Narce Caliva was born on September 7, 1929 in Salinas, California. He graduated from Salinas Junior College in 1948 and enlisted in the US Army later that year. After basic training he attended Officer Candidate School and earned his commission. He was ordered to Korea and arrived at Busan in July 1951 where he was assigned as a truck officer in charge of leading supply convoys of the 52nd and 296th Transportation Truck Battalions. He was later assigned as part of the trial counsel for special courts martial. Once he was released from active duty in September 1953, he graduated from Sacramento State College and Thunderbird School of Global Management. He joined the Red Cross and was deployed all over the world helping those in need, eventually rising to Director of the Red Cross in Europe.
An Interesting Assignment
Narce Caliva talks about being assigned to command a segregated truck battalion upon his arrival to Korea in the summer of 1951. He explains that while some may have disliked such an assignment, he enjoyed the diversity of the unit that was much like his home town of Salinas. Later that year, he was assigned to an integrated unit as the order to desegregate went into effect.
Keeping US Forces Supplied
Narce Caliva discusses the mission of supplying US forces. He explains that every infantry man has 8-10 people in support positions backing him, making sure he has everything he needs to fight a war. He lists the items that were carried on supply trucks: food, ammunitions, clothes were some of the most important items he transported. He goes on to describe the difficulties they encountered; for instance, driving large convey trucks on newly cut roads that had frozen over on the Korean mountainsides.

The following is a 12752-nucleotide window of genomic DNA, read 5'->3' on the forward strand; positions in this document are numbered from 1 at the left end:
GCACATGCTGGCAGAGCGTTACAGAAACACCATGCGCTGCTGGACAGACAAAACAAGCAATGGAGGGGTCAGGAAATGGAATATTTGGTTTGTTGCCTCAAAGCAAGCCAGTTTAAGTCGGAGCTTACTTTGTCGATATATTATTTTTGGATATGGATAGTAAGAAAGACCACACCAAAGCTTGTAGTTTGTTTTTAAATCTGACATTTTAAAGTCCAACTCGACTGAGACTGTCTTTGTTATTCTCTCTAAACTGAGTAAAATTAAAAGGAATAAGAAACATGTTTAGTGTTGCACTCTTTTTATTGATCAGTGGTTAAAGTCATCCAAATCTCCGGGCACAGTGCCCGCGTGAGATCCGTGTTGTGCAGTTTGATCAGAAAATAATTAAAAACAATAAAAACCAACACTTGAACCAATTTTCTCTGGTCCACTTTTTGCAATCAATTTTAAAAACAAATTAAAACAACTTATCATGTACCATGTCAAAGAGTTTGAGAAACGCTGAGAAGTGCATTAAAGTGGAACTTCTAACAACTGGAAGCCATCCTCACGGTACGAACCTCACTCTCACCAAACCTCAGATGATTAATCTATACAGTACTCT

POW Trials on Geoje Island
Narce Caliva describes common occurrences at the Geoje Island POW camp. He explains that he was assigned several missing persons cases among the North Korean POWs. These cases had been reported to the Geneva Convention as mistreatments on behalf of the UN soldiers. He explains that through testimony it was understood that the missing persons had been perceived to be collaborators or were not friendly to the North Korean cause and were murdered and cut up into small pieces by other North Korean POWs and disposed of in the outgoing "honey buckets."
Korea then and now
Narce Caliva compares his memories of his time in Korea during the war to his return to Korea as Assistant Director of the Red Cross in the Far East. He recalls being a young man "on a great adventure," despite the devastated Korean nation. He describes returning to Korea eighteen years later and marveling at the remarkable changes that had taken place in the interim period.